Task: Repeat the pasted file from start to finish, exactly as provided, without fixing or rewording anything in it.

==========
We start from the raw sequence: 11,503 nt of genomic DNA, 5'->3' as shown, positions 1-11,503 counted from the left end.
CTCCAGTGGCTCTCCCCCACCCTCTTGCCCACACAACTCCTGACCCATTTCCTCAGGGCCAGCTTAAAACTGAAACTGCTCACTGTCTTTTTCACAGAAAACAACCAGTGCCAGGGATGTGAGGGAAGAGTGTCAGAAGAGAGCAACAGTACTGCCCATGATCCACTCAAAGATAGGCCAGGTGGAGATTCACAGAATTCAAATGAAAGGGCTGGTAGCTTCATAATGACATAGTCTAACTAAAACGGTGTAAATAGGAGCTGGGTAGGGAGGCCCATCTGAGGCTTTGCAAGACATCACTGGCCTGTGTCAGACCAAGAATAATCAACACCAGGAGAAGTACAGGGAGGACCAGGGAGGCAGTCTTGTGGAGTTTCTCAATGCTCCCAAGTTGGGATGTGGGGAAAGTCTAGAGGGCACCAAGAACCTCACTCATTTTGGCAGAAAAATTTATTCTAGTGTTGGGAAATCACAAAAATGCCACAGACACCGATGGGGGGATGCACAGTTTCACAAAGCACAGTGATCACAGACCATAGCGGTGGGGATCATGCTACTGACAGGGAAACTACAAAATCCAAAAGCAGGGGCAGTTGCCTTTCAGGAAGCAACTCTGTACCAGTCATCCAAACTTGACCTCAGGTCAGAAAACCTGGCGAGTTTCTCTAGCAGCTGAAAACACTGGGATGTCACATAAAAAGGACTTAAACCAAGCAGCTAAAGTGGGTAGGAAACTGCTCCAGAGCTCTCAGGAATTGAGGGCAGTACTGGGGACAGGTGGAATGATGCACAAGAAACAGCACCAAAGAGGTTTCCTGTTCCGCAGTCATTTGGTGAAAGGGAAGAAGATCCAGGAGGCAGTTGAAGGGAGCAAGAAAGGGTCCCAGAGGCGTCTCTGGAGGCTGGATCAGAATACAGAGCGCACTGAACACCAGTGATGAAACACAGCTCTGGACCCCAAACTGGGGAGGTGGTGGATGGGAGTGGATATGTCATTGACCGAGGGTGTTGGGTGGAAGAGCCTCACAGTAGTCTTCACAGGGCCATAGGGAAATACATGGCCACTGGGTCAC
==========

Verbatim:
We start from the raw sequence: 11,503 nt of genomic DNA, 5'->3' as shown, positions 1-11,503 counted from the left end.
CTCCAGTGGCTCTCCCCCACCCTCTTGCCCACACAACTCCTGACCCATTTCCTCAGGGCCAGCTTAAAACTGAAACTGCTCACTGTCTTTTTCACAGAAAACAACCAGTGCCAGGGATGTGAGGGAAGAGTGTCAGAAGAGAGCAACAGTACTGCCCATGATCCACTCAAAGATAGGCCAGGTGGAGATTCACAGAATTCAAATGAAAGGGCTGGTAGCTTCATAATGACATAGTCTAACTAAAACGGTGTAAATAGGAGCTGGGTAGGGAGGCCCATCTGAGGCTTTGCAAGACATCACTGGCCTGTGTCAGACCAAGAATAATCAACACCAGGAGAAGTACAGGGAGGACCAGGGAGGCAGTCTTGTGGAGTTTCTCAATGCTCCCAAGTTGGGATGTGGGGAAAGTCTAGAGGGCACCAAGAACCTCACTCATTTTGGCAGAAAAATTTATTCTAGTGTTGGGAAATCACAAAAATGCCACAGACACCGATGGGGGGATGCACAGTTTCACAAAGCACAGTGATCACAGACCATAGCGGTGGGGATCATGCTACTGACAGGGAAACTACAAAATCCAAAAGCAGGGGCAGTTGCCTTTCAGGAAGCAACTCTGTACCAGTCATCCAAACTTGACCTCAGGTCAGAAAACCTGGCGAGTTTCTCTAGCAGCTGAAAACACTGGGATGTCACATAAAAAGGACTTAAACCAAGCAGCTAAAGTGGGTAGGAAACTGCTCCAGAGCTCTCAGGAATTGAGGGCAGTACTGGGGACAGGTGGAATGATGCACAAGAAACAGCACCAAAGAGGTTTCCTGTTCCGCAGTCATTTGGTGAAAGGGAAGAAGATCCAGGAGGCAGTTGAAGGGAGCAAGAAAGGGTCCCAGAGGCGTCTCTGGAGGCTGGATCAGAATACAGAGCGCACTGAACACCAGTGATGAAACACAGCTCTGGACCCCAAACTGGGGAGGTGGTGGATGGGAGTGGATATGTCATTGACCGAGGGTGTTGGGTGGAAGAGCCTCACAGTAGTCTTCACAGGGCCATAGGGAAATACATGGCCACTGGGTCAC